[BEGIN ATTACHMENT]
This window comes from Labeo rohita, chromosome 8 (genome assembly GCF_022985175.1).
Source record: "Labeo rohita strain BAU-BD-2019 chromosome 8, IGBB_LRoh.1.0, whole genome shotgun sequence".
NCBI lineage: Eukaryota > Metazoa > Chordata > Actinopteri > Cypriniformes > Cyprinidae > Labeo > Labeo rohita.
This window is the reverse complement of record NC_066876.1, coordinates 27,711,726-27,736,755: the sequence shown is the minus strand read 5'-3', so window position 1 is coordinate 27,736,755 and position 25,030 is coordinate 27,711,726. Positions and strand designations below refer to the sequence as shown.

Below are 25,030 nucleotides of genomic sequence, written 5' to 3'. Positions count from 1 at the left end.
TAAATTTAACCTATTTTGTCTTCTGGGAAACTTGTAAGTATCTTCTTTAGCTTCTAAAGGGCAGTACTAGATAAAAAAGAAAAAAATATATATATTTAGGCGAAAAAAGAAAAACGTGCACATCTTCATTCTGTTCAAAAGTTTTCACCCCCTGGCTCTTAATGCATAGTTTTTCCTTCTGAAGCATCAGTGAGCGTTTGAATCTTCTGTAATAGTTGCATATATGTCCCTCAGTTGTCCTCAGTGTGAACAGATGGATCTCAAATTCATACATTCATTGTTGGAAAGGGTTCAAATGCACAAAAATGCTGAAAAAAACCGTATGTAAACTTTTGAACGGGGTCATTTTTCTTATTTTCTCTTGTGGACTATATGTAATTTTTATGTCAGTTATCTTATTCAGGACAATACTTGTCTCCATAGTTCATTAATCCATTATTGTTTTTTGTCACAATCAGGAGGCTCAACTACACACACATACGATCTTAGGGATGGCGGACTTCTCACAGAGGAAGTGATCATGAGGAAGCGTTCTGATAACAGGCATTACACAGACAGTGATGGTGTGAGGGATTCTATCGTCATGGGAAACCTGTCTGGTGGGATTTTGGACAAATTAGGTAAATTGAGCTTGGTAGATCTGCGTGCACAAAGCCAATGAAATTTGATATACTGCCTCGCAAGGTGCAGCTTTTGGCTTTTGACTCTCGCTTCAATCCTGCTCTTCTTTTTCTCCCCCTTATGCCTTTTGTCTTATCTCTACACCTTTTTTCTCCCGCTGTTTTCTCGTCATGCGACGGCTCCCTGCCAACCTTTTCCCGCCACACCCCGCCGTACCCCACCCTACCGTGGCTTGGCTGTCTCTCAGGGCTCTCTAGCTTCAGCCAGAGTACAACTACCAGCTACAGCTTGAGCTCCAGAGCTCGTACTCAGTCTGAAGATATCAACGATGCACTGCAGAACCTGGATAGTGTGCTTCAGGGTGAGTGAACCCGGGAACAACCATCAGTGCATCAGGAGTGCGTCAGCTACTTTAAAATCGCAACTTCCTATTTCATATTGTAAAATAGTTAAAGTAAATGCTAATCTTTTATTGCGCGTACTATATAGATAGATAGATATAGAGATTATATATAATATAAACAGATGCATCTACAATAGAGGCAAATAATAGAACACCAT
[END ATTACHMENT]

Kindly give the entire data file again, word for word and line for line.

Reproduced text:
This window comes from Labeo rohita, chromosome 8 (genome assembly GCF_022985175.1).
Source record: "Labeo rohita strain BAU-BD-2019 chromosome 8, IGBB_LRoh.1.0, whole genome shotgun sequence".
NCBI lineage: Eukaryota > Metazoa > Chordata > Actinopteri > Cypriniformes > Cyprinidae > Labeo > Labeo rohita.
This window is the reverse complement of record NC_066876.1, coordinates 27,711,726-27,736,755: the sequence shown is the minus strand read 5'-3', so window position 1 is coordinate 27,736,755 and position 25,030 is coordinate 27,711,726. Positions and strand designations below refer to the sequence as shown.

Below are 25,030 nucleotides of genomic sequence, written 5' to 3'. Positions count from 1 at the left end.
TAAATTTAACCTATTTTGTCTTCTGGGAAACTTGTAAGTATCTTCTTTAGCTTCTAAAGGGCAGTACTAGATAAAAAAGAAAAAAATATATATATTTAGGCGAAAAAAGAAAAACGTGCACATCTTCATTCTGTTCAAAAGTTTTCACCCCCTGGCTCTTAATGCATAGTTTTTCCTTCTGAAGCATCAGTGAGCGTTTGAATCTTCTGTAATAGTTGCATATATGTCCCTCAGTTGTCCTCAGTGTGAACAGATGGATCTCAAATTCATACATTCATTGTTGGAAAGGGTTCAAATGCACAAAAATGCTGAAAAAAACCGTATGTAAACTTTTGAACGGGGTCATTTTTCTTATTTTCTCTTGTGGACTATATGTAATTTTTATGTCAGTTATCTTATTCAGGACAATACTTGTCTCCATAGTTCATTAATCCATTATTGTTTTTTGTCACAATCAGGAGGCTCAACTACACACACATACGATCTTAGGGATGGCGGACTTCTCACAGAGGAAGTGATCATGAGGAAGCGTTCTGATAACAGGCATTACACAGACAGTGATGGTGTGAGGGATTCTATCGTCATGGGAAACCTGTCTGGTGGGATTTTGGACAAATTAGGTAAATTGAGCTTGGTAGATCTGCGTGCACAAAGCCAATGAAATTTGATATACTGCCTCGCAAGGTGCAGCTTTTGGCTTTTGACTCTCGCTTCAATCCTGCTCTTCTTTTTCTCCCCCTTATGCCTTTTGTCTTATCTCTACACCTTTTTTCTCCCGCTGTTTTCTCGTCATGCGACGGCTCCCTGCCAACCTTTTCCCGCCACACCCCGCCGTACCCCACCCTACCGTGGCTTGGCTGTCTCTCAGGGCTCTCTAGCTTCAGCCAGAGTACAACTACCAGCTACAGCTTGAGCTCCAGAGCTCGTACTCAGTCTGAAGATATCAACGATGCACTGCAGAACCTGGATAGTGTGCTTCAGGGTGAGTGAACCCGGGAACAACCATCAGTGCATCAGGAGTGCGTCAGCTACTTTAAAATCGCAACTTCCTATTTCATATTGTAAAATAGTTAAAGTAAATGCTAATCTTTTATTGCGCGTACTATATAGATAGATAGATATAGAGATTATATATAATATAAACAGATGCATCTACAATAGAGGCAAATAATAGAACACCAT